a man looking at a city
Arabian man watching cityscape of Dubai with modern futuristic architecture in United Arab Emirates.

Update: the UAE reopens to travel on July 7th, 2020, with new restrictions and rules in place. For the latest, updated information on arriving or departing the country head here. For a recap on events during covid-19, you can still read below…

There’s no question that governments are flying by the seat of their pants right now, taking in new information, studies and preventative measures to impede the spread of coronavirus by the minute.

In the last 24 hours, United Arab Emirates immigration policies in response to coronavirus – aka covid-19, have shifted from pragmatic, to arguably obscure at best, with locals on actual lockdown and even residents not allowed to return.

a city next to waterResidents Stay Out, Citizens Stay In

It may take a moment to wrap your head around, but the United Arab Emirates current policy in response to the global pandemic is to keep all non-citizens who are abroad out, and keep all citizens who are in the Emirates, in.

That’s right, even residents of the UAE are not being allowed to return, only citizens. As an emerging economy, a vast majority of the workforce in the UAE are non-citizen permanent residents, and any currently abroad aren’t allowed to return. They’re being told to contact their local embassy or mission for assistance and information.

And then there’s the citizens and permanent residents of the UAE, who are currently in the country. They’ve all just been told they’re not allowed to leave, even if they don’t plan to return for years on end! That’s correct, the country is effectively locking down its citizens and preventing them from travel. Ironic, when the UAE’s most famous export is Emirates Airline.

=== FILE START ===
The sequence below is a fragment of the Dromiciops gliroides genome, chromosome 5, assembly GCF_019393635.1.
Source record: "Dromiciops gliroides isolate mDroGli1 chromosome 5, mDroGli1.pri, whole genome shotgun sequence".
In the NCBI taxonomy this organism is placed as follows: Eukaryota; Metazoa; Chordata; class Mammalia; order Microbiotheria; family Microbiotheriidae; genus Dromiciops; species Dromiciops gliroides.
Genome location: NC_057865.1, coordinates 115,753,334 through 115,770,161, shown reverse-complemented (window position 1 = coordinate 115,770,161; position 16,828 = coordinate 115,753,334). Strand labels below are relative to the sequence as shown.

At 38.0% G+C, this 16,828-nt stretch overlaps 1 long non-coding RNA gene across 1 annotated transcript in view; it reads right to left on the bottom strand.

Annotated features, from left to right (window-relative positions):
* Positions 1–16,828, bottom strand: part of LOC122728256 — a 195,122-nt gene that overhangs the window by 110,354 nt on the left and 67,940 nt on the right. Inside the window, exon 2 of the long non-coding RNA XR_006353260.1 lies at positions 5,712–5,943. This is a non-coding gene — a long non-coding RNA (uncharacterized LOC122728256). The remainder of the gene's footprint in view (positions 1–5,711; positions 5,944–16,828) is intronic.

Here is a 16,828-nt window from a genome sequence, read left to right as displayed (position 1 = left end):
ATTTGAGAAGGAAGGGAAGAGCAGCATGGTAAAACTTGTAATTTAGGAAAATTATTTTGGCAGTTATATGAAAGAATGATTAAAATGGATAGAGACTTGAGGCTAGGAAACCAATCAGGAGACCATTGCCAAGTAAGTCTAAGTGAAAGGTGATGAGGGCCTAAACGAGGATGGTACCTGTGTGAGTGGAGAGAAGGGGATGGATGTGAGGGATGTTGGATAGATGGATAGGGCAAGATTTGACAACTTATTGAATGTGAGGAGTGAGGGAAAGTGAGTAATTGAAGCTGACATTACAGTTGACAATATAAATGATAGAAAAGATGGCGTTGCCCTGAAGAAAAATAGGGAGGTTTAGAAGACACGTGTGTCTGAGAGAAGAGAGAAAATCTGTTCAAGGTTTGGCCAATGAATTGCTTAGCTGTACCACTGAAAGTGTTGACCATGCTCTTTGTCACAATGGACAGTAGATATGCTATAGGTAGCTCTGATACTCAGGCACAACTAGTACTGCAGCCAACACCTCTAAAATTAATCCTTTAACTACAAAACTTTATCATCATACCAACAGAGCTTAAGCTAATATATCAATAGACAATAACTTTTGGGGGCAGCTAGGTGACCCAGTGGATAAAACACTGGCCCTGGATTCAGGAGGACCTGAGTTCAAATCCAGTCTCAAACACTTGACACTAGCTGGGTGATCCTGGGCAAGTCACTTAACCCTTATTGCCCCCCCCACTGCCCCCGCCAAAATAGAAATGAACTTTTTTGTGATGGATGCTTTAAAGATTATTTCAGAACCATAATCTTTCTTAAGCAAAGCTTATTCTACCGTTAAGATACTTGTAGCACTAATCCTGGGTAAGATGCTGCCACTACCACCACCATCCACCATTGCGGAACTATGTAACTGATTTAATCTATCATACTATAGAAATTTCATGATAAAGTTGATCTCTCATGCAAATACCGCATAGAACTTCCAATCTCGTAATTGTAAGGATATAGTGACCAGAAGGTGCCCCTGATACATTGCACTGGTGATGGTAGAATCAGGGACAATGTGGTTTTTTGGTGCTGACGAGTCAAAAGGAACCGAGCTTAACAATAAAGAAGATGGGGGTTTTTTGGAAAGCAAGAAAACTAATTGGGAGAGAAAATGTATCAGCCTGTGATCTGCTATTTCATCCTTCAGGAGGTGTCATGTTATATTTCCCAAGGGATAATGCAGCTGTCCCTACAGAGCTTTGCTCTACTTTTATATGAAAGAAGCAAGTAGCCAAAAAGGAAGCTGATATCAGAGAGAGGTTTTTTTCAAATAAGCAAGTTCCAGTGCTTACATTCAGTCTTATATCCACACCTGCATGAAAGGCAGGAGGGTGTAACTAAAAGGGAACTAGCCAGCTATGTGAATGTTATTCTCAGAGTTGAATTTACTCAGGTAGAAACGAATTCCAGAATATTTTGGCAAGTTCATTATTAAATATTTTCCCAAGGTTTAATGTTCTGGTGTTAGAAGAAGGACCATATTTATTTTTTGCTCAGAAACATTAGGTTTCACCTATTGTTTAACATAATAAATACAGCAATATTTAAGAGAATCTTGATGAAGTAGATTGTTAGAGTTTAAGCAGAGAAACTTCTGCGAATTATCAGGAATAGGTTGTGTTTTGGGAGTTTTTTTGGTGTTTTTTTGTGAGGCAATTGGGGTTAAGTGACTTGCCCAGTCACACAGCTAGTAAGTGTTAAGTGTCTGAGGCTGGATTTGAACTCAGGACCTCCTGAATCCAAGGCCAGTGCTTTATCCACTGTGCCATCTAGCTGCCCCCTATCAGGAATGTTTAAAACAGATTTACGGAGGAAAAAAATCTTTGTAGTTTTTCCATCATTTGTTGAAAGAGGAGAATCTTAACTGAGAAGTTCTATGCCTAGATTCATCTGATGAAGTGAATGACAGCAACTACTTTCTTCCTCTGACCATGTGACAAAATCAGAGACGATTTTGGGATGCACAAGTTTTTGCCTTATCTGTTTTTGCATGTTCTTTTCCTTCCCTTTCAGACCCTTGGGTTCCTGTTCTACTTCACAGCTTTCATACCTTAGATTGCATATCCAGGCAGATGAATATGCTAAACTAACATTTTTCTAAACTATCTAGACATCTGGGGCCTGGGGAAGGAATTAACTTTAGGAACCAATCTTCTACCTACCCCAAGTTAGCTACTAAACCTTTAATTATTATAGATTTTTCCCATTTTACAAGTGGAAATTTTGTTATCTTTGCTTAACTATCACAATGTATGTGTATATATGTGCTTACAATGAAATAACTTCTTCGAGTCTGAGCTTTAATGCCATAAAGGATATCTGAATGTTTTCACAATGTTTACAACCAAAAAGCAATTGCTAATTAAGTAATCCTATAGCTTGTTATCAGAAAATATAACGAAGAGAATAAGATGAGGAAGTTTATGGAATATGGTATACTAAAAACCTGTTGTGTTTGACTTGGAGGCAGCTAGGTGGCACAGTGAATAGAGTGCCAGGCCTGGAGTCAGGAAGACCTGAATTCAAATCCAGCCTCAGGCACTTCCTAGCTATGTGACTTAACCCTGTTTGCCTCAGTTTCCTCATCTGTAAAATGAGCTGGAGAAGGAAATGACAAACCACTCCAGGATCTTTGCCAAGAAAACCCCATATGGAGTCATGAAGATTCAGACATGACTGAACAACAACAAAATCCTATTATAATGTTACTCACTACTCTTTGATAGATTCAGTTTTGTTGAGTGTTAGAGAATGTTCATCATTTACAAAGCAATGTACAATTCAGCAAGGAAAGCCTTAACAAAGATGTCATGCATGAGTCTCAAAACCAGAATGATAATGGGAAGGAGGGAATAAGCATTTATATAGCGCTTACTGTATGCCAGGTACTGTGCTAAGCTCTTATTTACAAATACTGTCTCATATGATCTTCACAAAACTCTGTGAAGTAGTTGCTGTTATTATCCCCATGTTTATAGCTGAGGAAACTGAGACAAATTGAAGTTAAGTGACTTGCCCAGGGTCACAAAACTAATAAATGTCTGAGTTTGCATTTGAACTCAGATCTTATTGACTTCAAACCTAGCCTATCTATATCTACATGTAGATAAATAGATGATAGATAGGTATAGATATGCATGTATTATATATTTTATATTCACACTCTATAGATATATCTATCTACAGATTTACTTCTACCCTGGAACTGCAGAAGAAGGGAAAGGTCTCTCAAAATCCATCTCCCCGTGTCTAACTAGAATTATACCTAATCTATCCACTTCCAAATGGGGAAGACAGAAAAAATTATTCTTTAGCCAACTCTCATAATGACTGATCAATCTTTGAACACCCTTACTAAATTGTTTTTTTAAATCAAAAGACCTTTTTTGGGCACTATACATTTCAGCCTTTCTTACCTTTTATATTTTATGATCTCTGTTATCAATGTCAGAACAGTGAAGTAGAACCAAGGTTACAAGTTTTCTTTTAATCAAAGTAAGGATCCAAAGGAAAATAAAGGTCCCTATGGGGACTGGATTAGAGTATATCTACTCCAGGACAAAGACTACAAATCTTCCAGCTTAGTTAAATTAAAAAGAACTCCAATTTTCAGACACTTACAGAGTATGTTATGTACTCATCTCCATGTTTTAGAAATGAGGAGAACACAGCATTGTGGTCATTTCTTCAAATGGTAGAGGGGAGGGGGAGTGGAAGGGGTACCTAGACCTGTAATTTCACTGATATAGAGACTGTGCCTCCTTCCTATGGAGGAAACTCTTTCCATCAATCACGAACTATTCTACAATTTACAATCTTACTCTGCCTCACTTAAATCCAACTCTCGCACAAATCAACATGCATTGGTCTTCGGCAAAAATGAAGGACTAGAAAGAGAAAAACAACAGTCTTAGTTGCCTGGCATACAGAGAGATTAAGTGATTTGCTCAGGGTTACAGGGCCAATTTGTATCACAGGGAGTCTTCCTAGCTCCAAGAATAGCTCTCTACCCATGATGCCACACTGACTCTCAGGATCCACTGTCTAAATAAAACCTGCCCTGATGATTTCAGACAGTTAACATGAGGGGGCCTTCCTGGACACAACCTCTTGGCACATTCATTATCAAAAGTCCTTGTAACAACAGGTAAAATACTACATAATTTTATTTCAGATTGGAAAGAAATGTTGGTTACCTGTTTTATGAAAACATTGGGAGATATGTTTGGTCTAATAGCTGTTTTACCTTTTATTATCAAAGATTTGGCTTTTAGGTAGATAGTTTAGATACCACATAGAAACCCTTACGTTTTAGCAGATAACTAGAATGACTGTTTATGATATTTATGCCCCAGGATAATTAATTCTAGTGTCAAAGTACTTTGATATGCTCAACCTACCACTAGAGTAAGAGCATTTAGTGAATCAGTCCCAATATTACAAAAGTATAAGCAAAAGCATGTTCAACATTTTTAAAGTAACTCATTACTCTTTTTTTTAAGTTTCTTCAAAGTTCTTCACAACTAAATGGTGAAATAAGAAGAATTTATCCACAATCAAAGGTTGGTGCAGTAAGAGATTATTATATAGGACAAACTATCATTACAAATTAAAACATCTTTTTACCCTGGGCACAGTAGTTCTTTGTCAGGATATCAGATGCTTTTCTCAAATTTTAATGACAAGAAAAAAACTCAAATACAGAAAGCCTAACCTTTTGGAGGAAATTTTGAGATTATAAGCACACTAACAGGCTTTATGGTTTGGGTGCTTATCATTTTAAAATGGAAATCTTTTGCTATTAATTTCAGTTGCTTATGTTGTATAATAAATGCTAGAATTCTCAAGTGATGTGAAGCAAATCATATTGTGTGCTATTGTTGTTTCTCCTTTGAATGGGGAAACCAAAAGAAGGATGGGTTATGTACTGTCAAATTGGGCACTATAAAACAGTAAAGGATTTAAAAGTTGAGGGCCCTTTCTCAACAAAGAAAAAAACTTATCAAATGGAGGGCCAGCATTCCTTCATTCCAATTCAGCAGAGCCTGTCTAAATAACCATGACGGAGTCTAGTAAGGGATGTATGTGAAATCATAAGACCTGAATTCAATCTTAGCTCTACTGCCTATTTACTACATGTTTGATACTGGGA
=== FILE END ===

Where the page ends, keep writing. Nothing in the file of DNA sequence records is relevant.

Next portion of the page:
For anyone else – aka tourists – hoping to cross the sterile transit zone during their layover, all visas are now invalidated and suspended, so that’s absolutely not an option until further notice.

an airplane flying over water
Emirates Boeing 777-300ER photographed on August 17, 2015 from Wolfe Air Aviation’s Lear 25B.

It’s All Go At Emirates Though?

Dubai has always been a transit hub, with the vast majority of passengers simply passing through. Because of that, business is as “business as usual” as it can be in relative terms for Emirates right now.

Of course, the airline is facing massive headwinds and financial concerns as demand for global travel falls to a standstill, but despite massive restrictions on the movement of UAE citizens or the return of UAE permanent residents, a large majority of Emirates flights are operating as normal.

It’s almost surreal, while it lasts.

Gilbert Ott

Gilbert Ott is an ever curious traveler and one of the world's leading travel experts. His adventures take him all over the globe, often spanning over 200,000 miles a year and his travel exploits are regularly...

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  1. Qatar implemented the same policy way before UAE. And I am not sure why you find it obscure…Anyone who is not a citizen, gulf countries always treated them as temporary, so it is really not surprising if you live in GCC. Also, non-citizens can leave the country if they want to but there is no guarantee to return…It does make sense….

  2. The only wrinkle you missed in this is that Emirates cabin crew are also being told that they have to self-isolate for 14 days if they are coming back from a flight. If i understand this correctly it means no more that 2 trips a month??

  3. Just got back to Anchorage AK from the Philippines via Emirates. Dubai airport was busy and open for business. My Emirates flights from Cebu to Dubai and Dubai to Seattle were bear full capacity. Lounges open with full services. Seattle airport a ghost town Thankfully AK Air lounges still open and serving limited food options. Flight to Anchorage around 30% capacity.

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